His cubicle pitched again. Harder this time. He was sent upwards into the ceiling and came back down hard, staggering on bow legs, slamming his palms out to the sides. The world went in every direction at once. He was hurled around the small black box as a cocophany of almost deliberate metallic booms bounced around his head as he was bounced around his cubicle. Up or down? Front or back? Who knew. All he knew is his head was spinning and he was a whole lot sorer than he’d been when he’d stepped onto the conveyor. Hesitating, he sniffed wetly and raised a hand to his face. It came back damp. The wetness ran down over his mouth. He coughed liquid, lay against what might have been a wall and tilted his head back. He hopped his nose wasn’t broken. He couldn’t buy a suit with a broken nose. The world was spinning again. This time it didn’t stop fast enough and he had to lurch forwards and vomit into the blackness at what he hoped was a corner. He hunched over like that in the darkness for a while, trying not to hyperventilate while strings of vomit-laced saliva dangled from his lips and his nose ran blood down his chin, as the conveyor ground onwards and people screamed and banged and yelled. He tried to stay very still. He considered again, that he could have called a taxi.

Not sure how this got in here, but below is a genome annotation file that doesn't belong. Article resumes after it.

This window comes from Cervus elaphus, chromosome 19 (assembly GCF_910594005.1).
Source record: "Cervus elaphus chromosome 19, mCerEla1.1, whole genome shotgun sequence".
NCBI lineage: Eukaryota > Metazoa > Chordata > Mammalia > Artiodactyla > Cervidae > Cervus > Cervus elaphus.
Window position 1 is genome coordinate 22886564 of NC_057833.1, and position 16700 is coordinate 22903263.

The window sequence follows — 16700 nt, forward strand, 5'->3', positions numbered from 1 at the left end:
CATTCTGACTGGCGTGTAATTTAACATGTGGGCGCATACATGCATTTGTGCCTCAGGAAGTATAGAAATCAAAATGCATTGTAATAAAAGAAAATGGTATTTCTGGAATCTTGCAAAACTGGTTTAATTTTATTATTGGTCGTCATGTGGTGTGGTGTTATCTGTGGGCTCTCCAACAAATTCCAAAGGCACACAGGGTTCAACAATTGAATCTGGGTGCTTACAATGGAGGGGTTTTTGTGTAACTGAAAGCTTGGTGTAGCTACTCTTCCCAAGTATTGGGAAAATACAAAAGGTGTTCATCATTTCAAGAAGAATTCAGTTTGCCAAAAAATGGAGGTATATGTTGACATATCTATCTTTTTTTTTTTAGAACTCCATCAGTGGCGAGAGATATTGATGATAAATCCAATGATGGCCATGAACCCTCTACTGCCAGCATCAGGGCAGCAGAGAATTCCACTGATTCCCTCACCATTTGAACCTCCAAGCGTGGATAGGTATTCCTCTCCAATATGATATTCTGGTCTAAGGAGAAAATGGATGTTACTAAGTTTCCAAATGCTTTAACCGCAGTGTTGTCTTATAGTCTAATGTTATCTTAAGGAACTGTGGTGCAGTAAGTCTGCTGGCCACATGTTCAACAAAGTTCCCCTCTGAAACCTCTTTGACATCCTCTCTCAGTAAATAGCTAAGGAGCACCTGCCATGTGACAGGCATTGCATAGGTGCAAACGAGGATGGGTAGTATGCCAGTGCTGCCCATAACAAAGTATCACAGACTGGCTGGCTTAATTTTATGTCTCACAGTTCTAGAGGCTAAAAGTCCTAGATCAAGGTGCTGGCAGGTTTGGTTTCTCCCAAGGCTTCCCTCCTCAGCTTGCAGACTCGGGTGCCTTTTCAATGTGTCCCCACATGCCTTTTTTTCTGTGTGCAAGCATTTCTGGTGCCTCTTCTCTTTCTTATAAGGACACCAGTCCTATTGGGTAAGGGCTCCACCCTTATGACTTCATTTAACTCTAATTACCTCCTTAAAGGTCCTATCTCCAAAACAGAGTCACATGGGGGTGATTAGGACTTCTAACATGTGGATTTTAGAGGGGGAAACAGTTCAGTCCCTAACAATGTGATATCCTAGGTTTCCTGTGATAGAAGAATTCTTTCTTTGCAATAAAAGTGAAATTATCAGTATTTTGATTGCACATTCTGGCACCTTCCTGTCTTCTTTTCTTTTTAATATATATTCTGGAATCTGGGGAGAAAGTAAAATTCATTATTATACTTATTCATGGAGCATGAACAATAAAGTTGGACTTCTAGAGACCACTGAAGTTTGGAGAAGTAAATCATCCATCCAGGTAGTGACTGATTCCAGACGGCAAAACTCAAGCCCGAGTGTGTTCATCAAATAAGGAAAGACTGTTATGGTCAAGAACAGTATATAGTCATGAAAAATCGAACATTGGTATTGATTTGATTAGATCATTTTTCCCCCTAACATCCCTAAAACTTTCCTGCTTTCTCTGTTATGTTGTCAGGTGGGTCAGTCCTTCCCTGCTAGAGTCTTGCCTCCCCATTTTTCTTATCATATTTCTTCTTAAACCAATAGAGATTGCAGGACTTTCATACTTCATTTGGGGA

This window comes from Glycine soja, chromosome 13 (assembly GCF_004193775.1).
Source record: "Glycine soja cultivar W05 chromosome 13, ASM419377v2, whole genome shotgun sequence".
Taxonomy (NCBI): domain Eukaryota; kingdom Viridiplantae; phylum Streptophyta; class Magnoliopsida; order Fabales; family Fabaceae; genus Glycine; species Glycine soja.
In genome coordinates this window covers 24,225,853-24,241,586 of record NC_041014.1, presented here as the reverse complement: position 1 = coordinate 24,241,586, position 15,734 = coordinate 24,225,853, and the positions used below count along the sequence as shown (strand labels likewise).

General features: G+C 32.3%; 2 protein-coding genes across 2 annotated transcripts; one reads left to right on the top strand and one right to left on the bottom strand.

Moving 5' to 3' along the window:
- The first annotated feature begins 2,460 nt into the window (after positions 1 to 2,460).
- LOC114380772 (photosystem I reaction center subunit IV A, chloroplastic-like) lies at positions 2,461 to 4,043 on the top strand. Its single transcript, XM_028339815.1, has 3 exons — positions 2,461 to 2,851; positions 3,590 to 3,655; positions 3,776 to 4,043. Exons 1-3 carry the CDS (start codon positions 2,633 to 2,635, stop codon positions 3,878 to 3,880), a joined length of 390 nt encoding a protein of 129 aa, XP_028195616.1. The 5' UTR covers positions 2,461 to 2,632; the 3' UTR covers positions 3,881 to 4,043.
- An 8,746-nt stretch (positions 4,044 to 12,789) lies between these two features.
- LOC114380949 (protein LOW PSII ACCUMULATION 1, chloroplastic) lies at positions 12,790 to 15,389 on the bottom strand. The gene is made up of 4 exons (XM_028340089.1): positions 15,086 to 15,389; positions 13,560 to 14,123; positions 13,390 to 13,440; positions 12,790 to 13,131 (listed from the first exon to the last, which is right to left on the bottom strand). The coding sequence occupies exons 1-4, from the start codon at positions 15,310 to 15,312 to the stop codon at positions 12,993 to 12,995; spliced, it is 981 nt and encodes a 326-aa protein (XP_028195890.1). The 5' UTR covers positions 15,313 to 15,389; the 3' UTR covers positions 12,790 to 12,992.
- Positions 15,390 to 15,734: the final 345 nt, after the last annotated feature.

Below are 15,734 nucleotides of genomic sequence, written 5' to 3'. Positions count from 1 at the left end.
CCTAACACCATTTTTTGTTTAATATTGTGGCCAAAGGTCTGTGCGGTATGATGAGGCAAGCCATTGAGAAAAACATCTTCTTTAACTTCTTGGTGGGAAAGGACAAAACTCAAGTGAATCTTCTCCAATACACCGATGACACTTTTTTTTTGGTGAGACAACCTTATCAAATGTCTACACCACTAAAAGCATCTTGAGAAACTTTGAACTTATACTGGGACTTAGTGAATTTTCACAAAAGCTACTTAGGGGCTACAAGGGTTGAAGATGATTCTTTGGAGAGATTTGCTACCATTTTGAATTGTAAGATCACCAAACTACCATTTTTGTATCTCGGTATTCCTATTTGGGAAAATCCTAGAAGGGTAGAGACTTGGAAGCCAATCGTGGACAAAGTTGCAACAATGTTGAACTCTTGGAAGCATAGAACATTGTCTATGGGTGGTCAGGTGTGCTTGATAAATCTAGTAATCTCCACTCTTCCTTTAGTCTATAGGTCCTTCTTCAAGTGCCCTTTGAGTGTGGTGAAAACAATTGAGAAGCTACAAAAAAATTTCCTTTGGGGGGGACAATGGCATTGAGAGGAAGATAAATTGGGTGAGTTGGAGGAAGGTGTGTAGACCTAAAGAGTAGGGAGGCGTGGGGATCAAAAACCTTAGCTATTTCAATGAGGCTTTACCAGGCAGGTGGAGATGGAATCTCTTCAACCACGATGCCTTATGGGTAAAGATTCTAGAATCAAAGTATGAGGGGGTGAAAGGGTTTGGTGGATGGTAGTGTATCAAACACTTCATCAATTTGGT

Then the sounds changed. Broader. Distance. Machinery operating, the whirr of gears and hiss of pistons. Something clamped onto his cubicle with a shuddering clang. The world pitched again, a sudden swing that ended deliberately. To his relief this only caused a lurch forwards, but saved him a further impact with the hard graffitti-strewn surfaces of the box. Another slam sent shocks up his legs, followed by the click of clamps relocking. Then a second set of clicks and a high rasp. The doors of his cubicle crashed open. He raised an arm over his eyes against the hateful light. The woman in the speakers told him to alight for the main concourse. He started forwards, almost forgot the briefcase, snatched it up, wheeled and and spilled out onto the wide barren platform. Mechanical arms operated all around, twisting and spinning, righting cubicles as they came through in disarray, dented and overturned and piled one atop the other. Around him the battered passengers, groaning and bloody, collapsed onto the concrete flooring. After the confines of the box, the ceiling, a full twenty feet above him, seemed impossibly high. He stood blinking and dazed. Aside from their crowd, the whole cavernous area was blank and devoid of life. A sobbing reached him. A woman, blood smearing her face and clothes, crashed out of her cubicle, hit the floor and, without pause, made a shuddering scramble forwards on all fours until she regained her feet and pitched headlong from the conveyors, the sound of her weeping trailing after. They watched her disappeared into the shopping section. With a sigh he could feel in his bones, Caleb hauled one foot forwards and started towards the exit in her wake.